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Survey Sheds Light on What Parents and Child Care Providers Want Elected Officials to Know

Resource July 3, 2024

The RAPID Survey Project recently released the RAPID 4th Anniversary Special Report: What parents of young children and child care providers want elected officials to know.

RAPID is a national survey that the Center on Early Childhood at Stanford University has been conducting monthly since April 2020 to understand how the pandemic impacted families with young children. RAPID asked nearly 30,000 child care providers and parents of children under the age of six the following open-ended question: What would you like your elected officials or other policymakers to know about how you and your family are doing and what you need during this time? 

They found that child care is a top concern across all demographics, family structures, and income levels. High-quality child care fosters growth and learning for children while enabling caregivers to work and contribute to the economy. The lack of affordable child care forces parents to make difficult tradeoffs. Both parents and child care providers want elected officials to provide more child care support (such as subsidies, increased pay, provider assistance) to help meet escalating costs. RAPID reports that the need for more government support for child care is a topic that parents have raised with increasing frequency since November 2020. Surveyed providers called for more public funding because they recognize that families cannot afford to pay more for child care.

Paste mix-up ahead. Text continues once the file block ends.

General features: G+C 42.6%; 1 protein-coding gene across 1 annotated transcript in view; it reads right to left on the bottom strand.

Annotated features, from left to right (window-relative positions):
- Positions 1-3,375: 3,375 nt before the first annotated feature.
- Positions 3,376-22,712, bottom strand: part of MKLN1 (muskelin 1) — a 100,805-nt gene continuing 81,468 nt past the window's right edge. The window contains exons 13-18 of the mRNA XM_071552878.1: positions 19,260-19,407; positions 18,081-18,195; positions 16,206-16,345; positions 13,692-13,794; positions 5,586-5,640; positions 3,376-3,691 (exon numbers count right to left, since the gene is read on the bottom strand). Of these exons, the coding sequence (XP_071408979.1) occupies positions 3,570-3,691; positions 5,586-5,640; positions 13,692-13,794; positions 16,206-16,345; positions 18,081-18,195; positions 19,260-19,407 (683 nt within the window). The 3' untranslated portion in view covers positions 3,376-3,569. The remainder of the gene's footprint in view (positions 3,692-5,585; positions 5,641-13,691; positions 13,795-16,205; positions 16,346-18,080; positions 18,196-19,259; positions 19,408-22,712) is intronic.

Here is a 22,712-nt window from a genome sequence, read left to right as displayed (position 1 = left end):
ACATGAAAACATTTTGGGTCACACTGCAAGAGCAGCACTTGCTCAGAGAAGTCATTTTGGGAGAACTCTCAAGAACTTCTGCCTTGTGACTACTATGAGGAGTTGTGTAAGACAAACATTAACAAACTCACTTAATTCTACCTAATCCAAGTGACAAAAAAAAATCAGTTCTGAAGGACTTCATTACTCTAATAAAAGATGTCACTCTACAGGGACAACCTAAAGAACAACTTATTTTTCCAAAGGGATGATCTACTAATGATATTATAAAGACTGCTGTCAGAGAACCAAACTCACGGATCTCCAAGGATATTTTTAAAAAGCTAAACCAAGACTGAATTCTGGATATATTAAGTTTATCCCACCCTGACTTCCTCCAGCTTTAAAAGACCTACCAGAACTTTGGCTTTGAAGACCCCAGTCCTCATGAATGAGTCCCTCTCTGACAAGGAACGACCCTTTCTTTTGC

The survey also found that the accessibility and affordability of essentials like healthcare and housing were among people’s top concerns. These concerns rose in 2022, corresponding with the end of COVID-era family support policies and the rising cost of living. Parents shared that they want elected officials to reinstate federal assistance programs that were adopted during the pandemic to support families, such as the expansion of the Child Tax Credit, which proved to be an effective way to lift families out of poverty. When relief programs were in place, parents of young children reported lower rates of overall hardship. Parents expressed frustration and skepticism around whether they believe elected officials can sustain family support policies.

Parents and child care providers also want elected officials to know that child care providers are undercompensated. Their median wage is only $14.60 per hour, or roughly $30,370 per year, which puts many child care providers with families at or below the poverty line. High-quality child care options cannot be maintained if educators are not compensated appropriately for the important and demanding work they do.

The RAPID Survey Project concluded that parents and child care providers want elected officials to know that families are struggling, and the time to act is now. Improving the accessibility and affordability of high-quality child care can be achieved through increased government investment, and sustained policies aimed at improving families’ health and well-being would advance child development. It is critical that elected officials enact change to support families, early learners, and child care providers.

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